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  • Further important evidence for G protein signaling on early

    2024-05-15

    Further important evidence for G protein signaling on early endosomes has been subsequently obtained for the β2-adrenegic receptor using fluorescently-tagged conformation-sensitive nanobodies selectively recognizing the active receptor and Gs protein [43]. More recently, our group used a combination of sensors based fluorescence resonance energy transfer (FRET) and a nanobody recognizing the active Gs protein to localize the subcellular compartment where endogenous TSH receptors are signaling in primary thyroid (-)-p-Bromotetramisole Oxalate mg [44]. We found that the TSH receptor co-internalizes with TSH and traffics retrogradely to the trans-Golgi network, where it activates an endogenous pool of Gs protein. This leads to a delayed phase of local cAMP production and PKA activation at a critical position near the nucleus, which appears required for efficient CREB phosphorylation and gene transcription in response to TSH [44]. In contrast to previous observations with the PTH receptor, however, retromer was found to promote persistent TSH receptor signaling [44]. A requirement of receptor internalization for gene transcription has also been demonstrated for the β2 adrenergic receptor [45]. Moreover, signaling in the Golgi complex has also been demonstrated for the β1-adrenergic receptor [46]. However, in the case of the β1-adrenergic receptor, it has been suggested that adrenalin, which is hydrophilic, crosses cellular membranes via the organic cation transporter 3 (OCT3) and reaches a pool of β1-adrenergic receptors that reside in the Golgi complex [46]. In the meantime, signaling at intracellular membranes has been reported for several GPCRs, including the dopamine D1 receptor [47], vasopressin V2 receptor [48], glucagon-like peptide 1 (GLP1) receptor [49], pituitary adenylate cyclase activating polypeptide 1 (PACAP1) receptor [50] and glucose-dependent insulinotropic peptide (GIP) receptor [51]. A question left open by these studies was related to the apparent contrasting role of β-arrestins, which have a well-established role in signal desensitization and, at the same time, have been suggested to promote endosomal signaling. Intriguingly, recent structural studies indicate that β-arrestins can engage with two different domains of GPCRs, i.e. with either the C-tail or the seven-transmembrane core [52]. Moreover, a complex consisting of a receptor with the G protein bound to its seven-transmembrane core and β-arrestin 1 simultaneously bound to its C-tail has been directly observed by cry-electron microscopy [53]. All these studies suggest the existence of multiple intracellular locations for GPCR signaling (Fig. 1). Some receptors, like the PTH and the β2-adrenergic receptor, seem to signal prevalently from early endosomes. In contrast, the TSH and the β1-adrennergic receptor signal on membranes of the Golgi/trans-Golgi network. Furthermore, there is evidence for GPCR signaling at other intracellular compartments such as the nuclear envelope [54] and, more recently, mitochondria. Indeed, cannabinoid CB1 receptors have been shown to be located on brain mitochondrial membranes, where they have been suggested to play a role in the amnesic effects of cannabinoids [55]. Similarly, melatonin has been shown to be produced inside neuronal mitochondria, where it activates local MT1 receptors [56]. The resulting signaling prevents stress-mediated cytochrome c release and caspase activation, thus contributing to melatonin neuroprotective effects [56]. Although we are only beginning to understand the implications of such a high degree of spatial control and complexity in GPCR signaling, it is likely that these mechanisms play an important role in allowing to discriminate among the multitude of extracellular signals that converge on a single cell.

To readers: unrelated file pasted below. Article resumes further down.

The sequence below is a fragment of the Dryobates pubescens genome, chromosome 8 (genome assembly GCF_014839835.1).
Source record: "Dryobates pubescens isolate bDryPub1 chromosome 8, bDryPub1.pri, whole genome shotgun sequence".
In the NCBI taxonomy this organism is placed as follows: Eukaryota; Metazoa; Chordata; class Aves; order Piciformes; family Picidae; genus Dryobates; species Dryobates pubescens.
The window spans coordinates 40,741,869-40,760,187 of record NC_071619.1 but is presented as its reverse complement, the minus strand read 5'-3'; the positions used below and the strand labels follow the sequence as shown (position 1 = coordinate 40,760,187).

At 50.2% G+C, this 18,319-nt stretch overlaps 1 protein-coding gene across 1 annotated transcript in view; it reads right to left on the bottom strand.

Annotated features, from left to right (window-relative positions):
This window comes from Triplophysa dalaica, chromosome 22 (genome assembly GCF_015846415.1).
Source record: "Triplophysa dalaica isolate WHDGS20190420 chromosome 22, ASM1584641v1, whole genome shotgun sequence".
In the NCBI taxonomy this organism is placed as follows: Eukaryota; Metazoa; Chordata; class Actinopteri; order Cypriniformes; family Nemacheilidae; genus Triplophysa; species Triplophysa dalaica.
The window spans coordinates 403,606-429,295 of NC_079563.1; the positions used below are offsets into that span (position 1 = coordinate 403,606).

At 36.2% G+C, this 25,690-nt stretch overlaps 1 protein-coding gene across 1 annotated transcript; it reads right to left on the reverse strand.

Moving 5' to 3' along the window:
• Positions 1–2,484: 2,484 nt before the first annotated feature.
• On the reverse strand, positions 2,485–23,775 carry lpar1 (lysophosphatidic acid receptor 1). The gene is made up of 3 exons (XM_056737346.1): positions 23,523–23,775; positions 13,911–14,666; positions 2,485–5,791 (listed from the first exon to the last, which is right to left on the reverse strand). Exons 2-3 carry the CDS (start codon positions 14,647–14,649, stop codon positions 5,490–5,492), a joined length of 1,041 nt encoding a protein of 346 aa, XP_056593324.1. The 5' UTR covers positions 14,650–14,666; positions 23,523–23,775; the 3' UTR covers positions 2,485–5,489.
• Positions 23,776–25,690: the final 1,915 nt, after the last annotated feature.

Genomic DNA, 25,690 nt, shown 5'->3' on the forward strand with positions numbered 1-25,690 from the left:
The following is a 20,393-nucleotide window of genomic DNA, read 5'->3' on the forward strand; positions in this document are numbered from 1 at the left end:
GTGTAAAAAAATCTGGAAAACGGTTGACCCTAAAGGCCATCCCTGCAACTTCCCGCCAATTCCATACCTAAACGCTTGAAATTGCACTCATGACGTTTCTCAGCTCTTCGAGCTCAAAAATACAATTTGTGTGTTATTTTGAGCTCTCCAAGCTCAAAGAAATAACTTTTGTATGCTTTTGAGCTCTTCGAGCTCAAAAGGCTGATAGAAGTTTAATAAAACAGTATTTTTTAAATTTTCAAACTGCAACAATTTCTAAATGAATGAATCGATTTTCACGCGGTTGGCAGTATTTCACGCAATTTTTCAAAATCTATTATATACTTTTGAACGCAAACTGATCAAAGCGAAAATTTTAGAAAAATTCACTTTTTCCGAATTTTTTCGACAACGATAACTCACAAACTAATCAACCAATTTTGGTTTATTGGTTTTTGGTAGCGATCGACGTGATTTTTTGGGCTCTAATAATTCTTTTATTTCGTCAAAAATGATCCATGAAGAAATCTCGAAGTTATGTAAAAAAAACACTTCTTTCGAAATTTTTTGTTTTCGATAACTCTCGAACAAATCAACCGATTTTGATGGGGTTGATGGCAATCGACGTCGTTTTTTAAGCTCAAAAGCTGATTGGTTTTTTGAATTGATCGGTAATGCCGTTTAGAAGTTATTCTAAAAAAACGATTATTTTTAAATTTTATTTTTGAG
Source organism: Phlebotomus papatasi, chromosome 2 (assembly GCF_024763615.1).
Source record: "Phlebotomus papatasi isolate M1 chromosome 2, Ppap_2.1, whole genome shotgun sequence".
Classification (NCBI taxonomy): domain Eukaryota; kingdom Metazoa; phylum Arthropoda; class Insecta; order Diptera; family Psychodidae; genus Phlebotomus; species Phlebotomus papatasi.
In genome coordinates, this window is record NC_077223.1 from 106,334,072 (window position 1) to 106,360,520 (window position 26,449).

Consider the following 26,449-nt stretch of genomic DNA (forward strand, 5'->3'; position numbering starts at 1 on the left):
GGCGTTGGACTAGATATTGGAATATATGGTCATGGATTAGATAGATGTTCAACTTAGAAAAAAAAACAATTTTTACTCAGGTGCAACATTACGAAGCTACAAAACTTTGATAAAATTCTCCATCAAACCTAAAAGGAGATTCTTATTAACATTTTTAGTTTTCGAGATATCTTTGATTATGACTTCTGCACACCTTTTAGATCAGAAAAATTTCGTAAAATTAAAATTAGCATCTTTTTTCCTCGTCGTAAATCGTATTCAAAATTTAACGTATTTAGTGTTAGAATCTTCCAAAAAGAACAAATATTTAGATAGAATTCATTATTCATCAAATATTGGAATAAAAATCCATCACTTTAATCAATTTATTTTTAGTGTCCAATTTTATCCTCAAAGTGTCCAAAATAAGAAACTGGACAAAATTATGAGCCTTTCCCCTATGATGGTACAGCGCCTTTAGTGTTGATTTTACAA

Role of receptor internalization and trafficking in physiology and disease Consistent with their crucial role of in GPCR signaling, receptor internalization and trafficking are deeply implicated in human physiology and, most likely, also in disease. A first important aspect regards the correct subcellular localization of receptors. Indeed, genetic mutations affecting receptor trafficking and causing reduced cell surface localization of receptors are known to be implicated in various human diseases, such as TSH resistance, familial idiopathic hypogonadotropic hypogonadism, Leydig cell hypoplasia or familial glucocorticoid deficiency [57].